Working Title: Ukrainian Modernism
Professor Dmytro Horbachov,
Kyiv, and Nikita Lobanov-Rostovsky, London have
prepared the concept of the exhibition
The Exhibition will consist of approximately
80 paintings drawn primarily from the collections of the National Art Museum of Ukraine, other Ukrainian museums and private collections in Ukraine. The Exhibition is currently scheduled to be shown in the United States during the period 2006.
The Exhibition is divided into two distinct but interrelated
1. Avant-garde 1910-1930.
a) Consists of little known paintings by world-class artists,
namely: Kasimir Malevich, Vladimir Tatlin, Alexandra Exter, David
Burliuk, Alexander Rodchenko, Olga Rozanova, Olexa Grischchenko,
Alexanander Shevchenko, Petr Konchalovsky, Aristarh Lentulov. These
artists worked not only in Ukraine, but also in Europe, Asia and the
United States, usually keeping their Ukrainian cultural identity.
Their world outlook and paintings had unconsciously absorbed and
reflected their Ukrainian roots.
b) Also included are masters who worked only in the Ukraine, and because of this, remained largely unknown for a long time to audiences outside their native country. Gradually, their names have been added to the list of their world-known countrymen. Among them are: The constructivist Vasily Ermilov, the cubofuturist Aleksandr Bogomazov, the neoprimitivist Viktor Palmov who was a friend and follower of David Burliuk and Maria Sinyakova, the muse of the poets Khlebnikov and Boris Pasternak.
c) Plus, leaders of the Exter school of 20th century stage design, e.g. Anatol Petritsky, Vadim Meller, Alexander Tyshler and Alexander Khvostenko-Khvostov.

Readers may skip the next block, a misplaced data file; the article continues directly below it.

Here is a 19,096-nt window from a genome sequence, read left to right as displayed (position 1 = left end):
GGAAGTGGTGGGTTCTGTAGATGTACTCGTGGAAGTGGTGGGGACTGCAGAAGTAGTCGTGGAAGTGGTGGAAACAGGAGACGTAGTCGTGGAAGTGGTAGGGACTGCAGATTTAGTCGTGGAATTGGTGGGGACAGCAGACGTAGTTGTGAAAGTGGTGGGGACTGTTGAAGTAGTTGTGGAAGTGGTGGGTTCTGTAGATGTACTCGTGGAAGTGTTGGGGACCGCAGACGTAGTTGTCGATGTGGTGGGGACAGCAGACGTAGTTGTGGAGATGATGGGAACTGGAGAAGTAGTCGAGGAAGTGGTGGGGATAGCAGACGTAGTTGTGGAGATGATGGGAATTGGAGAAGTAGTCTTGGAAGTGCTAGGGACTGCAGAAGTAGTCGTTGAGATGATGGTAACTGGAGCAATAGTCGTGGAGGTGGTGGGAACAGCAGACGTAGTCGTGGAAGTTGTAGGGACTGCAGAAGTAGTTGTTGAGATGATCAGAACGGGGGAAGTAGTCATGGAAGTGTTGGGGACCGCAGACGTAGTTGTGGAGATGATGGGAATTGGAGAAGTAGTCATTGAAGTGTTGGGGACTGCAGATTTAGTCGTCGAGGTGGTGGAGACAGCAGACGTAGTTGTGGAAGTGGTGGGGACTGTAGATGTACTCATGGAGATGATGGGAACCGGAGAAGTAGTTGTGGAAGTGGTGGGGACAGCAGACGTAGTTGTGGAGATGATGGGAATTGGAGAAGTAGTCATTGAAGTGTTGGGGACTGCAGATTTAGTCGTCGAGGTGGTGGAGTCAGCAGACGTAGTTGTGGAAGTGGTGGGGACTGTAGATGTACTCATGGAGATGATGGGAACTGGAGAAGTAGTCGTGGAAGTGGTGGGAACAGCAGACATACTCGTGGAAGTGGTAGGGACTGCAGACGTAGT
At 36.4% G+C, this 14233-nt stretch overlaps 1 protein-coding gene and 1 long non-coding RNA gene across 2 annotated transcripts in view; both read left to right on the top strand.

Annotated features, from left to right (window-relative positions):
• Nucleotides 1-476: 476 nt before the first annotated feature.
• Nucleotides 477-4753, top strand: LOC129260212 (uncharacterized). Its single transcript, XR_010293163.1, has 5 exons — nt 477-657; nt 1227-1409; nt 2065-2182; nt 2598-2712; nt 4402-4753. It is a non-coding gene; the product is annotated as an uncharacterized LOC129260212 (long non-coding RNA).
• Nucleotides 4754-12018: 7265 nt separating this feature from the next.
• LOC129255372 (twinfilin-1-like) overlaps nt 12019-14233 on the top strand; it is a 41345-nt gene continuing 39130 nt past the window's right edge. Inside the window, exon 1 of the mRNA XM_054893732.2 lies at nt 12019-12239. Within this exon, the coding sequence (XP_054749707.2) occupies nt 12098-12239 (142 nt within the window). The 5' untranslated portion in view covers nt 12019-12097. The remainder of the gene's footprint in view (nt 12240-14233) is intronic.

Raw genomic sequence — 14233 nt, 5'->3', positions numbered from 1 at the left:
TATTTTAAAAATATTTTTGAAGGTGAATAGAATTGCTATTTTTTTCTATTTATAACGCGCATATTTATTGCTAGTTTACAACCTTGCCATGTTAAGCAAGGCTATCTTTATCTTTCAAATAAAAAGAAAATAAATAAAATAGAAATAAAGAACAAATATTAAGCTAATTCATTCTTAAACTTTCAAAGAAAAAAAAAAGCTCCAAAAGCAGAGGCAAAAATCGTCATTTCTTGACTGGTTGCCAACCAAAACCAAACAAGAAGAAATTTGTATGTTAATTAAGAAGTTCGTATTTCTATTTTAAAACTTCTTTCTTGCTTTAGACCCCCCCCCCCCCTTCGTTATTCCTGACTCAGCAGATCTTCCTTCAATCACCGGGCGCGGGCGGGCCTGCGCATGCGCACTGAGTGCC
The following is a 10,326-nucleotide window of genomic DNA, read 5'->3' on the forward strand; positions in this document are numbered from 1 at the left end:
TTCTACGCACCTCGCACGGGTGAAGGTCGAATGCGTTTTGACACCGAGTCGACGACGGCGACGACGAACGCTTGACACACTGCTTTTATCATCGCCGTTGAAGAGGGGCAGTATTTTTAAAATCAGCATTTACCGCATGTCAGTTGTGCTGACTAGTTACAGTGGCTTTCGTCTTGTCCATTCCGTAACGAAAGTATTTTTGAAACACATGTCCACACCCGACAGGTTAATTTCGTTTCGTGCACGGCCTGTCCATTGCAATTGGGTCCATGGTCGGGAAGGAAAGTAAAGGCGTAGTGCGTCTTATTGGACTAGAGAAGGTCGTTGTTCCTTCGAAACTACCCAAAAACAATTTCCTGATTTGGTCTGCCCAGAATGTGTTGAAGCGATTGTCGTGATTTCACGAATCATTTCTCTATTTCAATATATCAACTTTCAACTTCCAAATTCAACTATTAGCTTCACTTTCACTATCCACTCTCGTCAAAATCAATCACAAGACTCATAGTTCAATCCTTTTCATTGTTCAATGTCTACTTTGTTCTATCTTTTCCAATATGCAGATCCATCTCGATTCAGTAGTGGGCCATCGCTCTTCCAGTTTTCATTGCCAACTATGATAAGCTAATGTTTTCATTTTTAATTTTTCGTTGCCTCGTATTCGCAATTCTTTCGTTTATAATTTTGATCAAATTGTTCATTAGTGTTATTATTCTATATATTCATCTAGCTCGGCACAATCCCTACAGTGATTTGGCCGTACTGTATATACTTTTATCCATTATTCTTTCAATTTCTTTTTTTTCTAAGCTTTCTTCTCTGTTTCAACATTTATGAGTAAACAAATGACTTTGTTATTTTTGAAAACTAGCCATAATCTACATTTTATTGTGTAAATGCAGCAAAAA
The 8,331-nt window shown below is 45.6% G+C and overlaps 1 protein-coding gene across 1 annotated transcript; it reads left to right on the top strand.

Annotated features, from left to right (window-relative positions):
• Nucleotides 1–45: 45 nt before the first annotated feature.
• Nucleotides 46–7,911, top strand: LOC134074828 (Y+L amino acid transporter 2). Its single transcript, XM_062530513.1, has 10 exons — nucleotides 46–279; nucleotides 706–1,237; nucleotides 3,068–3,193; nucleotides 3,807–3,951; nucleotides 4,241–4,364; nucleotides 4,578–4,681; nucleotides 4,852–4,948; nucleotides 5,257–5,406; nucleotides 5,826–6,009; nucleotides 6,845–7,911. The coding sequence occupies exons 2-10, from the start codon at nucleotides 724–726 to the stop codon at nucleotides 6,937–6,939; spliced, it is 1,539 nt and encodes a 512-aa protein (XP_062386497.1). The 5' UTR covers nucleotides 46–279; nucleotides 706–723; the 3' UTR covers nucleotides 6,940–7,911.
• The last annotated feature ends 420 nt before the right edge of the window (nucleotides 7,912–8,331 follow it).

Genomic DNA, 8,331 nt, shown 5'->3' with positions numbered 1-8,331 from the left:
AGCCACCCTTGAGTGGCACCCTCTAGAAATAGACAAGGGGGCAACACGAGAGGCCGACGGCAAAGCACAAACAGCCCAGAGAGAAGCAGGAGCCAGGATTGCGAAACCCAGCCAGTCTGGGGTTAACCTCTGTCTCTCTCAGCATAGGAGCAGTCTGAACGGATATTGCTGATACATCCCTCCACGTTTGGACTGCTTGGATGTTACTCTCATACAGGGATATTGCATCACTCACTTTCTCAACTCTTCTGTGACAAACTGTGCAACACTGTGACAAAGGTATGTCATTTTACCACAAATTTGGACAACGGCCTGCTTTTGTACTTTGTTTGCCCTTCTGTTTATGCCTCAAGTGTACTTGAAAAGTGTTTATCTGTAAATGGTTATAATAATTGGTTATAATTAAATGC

d) Representatives of the unique indigenous examples of the Ukrainian avant-garde, the so-called "peoples futurism", expressed in textiles and gouaches made by peasant artists.
e) and the Kiev Jewish section of cubofuturism, with paintings by Sukher Ber Rybak and Mark Epshtein.
2. Modernism (decorativism)
The sensation of the exhibition could be the large paintings by Vsevolod Maksymovych. He took his life at the age of 20. Nevertheless, he had time to convert the ideas of Beardsley created as small designs often for book illustrations, into large artistic canvases. His friend Fedor Krichevsky, whose canvases are also included, was the favorite at the 1928 biennale in Venice. Zinaida Serebriakova from Kharkov is shown with a painting, which is stylized in the manner of 16th century masters, while Oleksa
Novakivsky (Novakovsky) from Lvov represents Ukrainian
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Ukrainian paintings from the early 20th century are characterized by their spaciousness and bright pure colors reminiscent of fauvism reflecting the influence of Ukrainian folk art, which is among the most diverse in the world. These paintings played a historic role as a bridge between west and east.
Details about exhibition Crossroads:
Ukrainian modernism, 1910-1930>>>
Chicago Cultural Center